Monday, August 31, 2009

Bring the Funny (A.K.A. Stand-up Comedian not Stand-up Philosopher)

The other day on AMC, I watched Mel Brooks’ ‘History of the World: Part I’ ( I laughed, chuckled, guffawed and giggled through the spoof, having a wonderful time and then I became quite sad when the Roman period spoof started and Mel Brooks’ character described himself as a ‘Stand-up Philosopher’ and then performed like a stand-up comedian. This got me thinking about the inverse – Stand-Up Comedians becoming Stand-Up Philosophers.

I love stand-up, absolutely love it. I can distinctly remember two times in my life where I have laughed until it hurt. Once was in California listening to cassettes of Bill Cosby routines and the other was at a comedy club in Utah called Johnny B’s. Several times, on a lazy Friday night, I have watched stand-up for hours on Comedy Central and even though sitting on a couch eating potato chips in the dark doesn’t lend itself to gut busting laughter, I chuckled and enjoyed my evening very much. Currently, my two favorite comedians are Brian Regan ( and Jim Gaffigan ( Brian Regan is completely clean and what I’ve seen of Jim Gaffigan (King Baby special on Comedy Central) is clean as well. These guys make it hard to eat while watching because chewing and then swallowing does not work cleanly with laughing out loud. These guys are amazing and I hope that they never exceed their current level of fame and notoriety.

You may have read that last sentence and thought to yourself, “Why? Why, Dan, if you like these guys, would you not want them to gain more fans, make more money and generally become more successful? You sound like you’d be a terrible friend. I don’t think I can look at you anymore.”

The reason I don’t want them to become any more famous is purely selfish and based on my personal pleasure only. I don’t want them more famous because I want them to stay funny.

Yep, that’s right. For stand-up comedians fame = not funny. There are exceptions to this rule just like any rule. Some famous comedians stay funny until the day they die. Most don’t. And I’m not writing about the Robin Williams type comedians out there, those that still try to be funny but just aren’t anymore. I’m writing about the ones that just stop trying to be funny and move from ‘Stand-Up Comedian’ to ‘Stand-Up Philosopher’.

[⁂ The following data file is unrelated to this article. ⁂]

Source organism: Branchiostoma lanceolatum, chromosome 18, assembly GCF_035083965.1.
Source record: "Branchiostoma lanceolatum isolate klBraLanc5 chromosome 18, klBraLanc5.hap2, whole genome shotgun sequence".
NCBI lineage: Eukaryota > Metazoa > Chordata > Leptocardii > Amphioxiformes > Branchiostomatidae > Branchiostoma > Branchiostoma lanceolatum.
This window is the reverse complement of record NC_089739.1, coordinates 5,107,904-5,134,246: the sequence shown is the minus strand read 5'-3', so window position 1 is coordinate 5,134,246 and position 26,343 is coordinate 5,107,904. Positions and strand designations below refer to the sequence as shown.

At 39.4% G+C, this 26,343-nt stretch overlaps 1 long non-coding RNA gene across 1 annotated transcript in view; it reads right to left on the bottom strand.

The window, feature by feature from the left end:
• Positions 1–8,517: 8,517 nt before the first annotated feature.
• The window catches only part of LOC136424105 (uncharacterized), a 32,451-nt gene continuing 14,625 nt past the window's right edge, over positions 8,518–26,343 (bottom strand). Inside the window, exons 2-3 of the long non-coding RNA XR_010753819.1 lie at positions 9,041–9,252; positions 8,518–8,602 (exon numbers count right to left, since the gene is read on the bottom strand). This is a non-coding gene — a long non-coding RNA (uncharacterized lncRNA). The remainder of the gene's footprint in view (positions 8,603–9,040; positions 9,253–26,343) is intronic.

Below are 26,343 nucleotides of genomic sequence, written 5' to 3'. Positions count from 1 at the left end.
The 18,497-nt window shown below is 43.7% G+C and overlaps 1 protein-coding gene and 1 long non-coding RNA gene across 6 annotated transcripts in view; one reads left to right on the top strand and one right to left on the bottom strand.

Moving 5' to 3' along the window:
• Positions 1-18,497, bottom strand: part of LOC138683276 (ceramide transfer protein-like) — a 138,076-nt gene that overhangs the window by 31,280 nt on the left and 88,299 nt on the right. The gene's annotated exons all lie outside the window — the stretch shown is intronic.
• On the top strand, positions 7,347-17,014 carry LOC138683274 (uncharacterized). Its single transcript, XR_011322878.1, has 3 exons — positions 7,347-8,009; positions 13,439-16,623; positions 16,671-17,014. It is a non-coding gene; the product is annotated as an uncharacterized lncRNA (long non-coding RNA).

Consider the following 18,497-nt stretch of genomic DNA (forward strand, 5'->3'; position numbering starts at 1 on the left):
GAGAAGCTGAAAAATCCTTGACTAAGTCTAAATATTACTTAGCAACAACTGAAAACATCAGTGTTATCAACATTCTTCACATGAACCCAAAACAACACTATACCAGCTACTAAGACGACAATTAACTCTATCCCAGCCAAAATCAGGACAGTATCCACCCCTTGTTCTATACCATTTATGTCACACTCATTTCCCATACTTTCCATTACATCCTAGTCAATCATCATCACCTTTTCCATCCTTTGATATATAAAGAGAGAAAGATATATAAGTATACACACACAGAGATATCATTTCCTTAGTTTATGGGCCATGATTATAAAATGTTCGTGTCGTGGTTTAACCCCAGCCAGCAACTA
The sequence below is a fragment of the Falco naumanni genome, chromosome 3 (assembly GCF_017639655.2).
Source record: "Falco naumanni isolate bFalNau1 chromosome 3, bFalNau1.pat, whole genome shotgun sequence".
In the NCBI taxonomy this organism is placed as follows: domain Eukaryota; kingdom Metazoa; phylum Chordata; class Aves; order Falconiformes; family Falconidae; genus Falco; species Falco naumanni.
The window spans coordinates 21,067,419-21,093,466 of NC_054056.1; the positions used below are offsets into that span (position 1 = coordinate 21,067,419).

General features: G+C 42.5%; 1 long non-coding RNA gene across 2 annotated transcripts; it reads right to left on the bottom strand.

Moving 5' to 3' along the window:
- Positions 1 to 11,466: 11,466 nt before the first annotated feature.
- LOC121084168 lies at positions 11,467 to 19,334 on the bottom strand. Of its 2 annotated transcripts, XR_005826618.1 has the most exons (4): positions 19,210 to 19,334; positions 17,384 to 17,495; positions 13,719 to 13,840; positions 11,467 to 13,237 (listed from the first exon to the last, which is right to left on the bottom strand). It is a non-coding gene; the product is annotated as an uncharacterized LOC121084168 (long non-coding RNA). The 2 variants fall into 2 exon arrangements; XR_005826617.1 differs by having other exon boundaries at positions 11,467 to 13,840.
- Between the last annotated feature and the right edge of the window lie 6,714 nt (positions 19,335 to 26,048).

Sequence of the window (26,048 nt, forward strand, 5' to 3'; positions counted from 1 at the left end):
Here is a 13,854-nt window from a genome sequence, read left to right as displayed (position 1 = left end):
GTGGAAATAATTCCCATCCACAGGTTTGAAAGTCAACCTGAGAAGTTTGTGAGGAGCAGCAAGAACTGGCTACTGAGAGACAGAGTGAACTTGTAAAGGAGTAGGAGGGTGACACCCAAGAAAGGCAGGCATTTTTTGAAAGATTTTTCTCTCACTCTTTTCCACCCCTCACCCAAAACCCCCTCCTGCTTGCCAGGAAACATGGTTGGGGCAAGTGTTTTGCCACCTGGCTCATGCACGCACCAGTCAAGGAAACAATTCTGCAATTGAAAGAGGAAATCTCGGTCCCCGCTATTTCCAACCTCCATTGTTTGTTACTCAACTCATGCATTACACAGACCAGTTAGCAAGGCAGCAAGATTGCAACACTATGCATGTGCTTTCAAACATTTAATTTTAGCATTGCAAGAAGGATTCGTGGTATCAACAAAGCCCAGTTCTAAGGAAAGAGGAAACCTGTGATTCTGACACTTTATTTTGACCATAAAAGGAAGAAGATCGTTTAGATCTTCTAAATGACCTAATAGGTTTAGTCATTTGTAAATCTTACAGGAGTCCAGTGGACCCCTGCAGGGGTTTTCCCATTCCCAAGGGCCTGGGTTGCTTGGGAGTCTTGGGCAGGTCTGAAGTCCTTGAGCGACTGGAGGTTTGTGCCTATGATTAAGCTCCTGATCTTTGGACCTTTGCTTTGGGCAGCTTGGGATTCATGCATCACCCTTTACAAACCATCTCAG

“What is the difference?” you may be asking yourself. Here’s a simple checklist below to let you know if your ‘comedian’ has given up funny for poignancy.

1. When watching them, you realize you are not laughing.
2. When watching the audience, you realize they are not laughing either.
3. There are catcalls, whistles and applause but these are not preceded by laughter.
4. You ever find yourself thinking, “That was a good point. Not funny, but a good point.”

Does any of this seem familiar? (I hope so or I’ve just wasted about ten minutes of my life putting together this post.)

Stand-up Comedians are observers that point out the funny. Stand-Up Philosophers are people that believe because fans have listened to them for years and enjoy hearing the funny, said fans must also want their opinions. I don’t. I don’t want opinions. I want funny. I don’t want political views, unless they are funny. I don’t want to be encouraged to vote, unless it is for something funny. Go ahead, make fun of W. That’s funny. But then don’t turn around and explain how awesome Obama is without making fun of his ears or speech patterns (Jamie Foxx’s impression is incredible). Just don’t do it.

I know that it’s incredibly easy to sit back and say, “You there, funny man that I am watching on my television, be more funny or I shall be forced to change the channel.” I know that I am Monday morning quarterbacking stand-up comedy, which is really very sad. All I am asking though is if a ‘Comedian’ decides that their opinion is more important than entertaining, they need to have new business cards made that say ‘Stand-Up Philosopher’ and stop pretending that they bring the funny.

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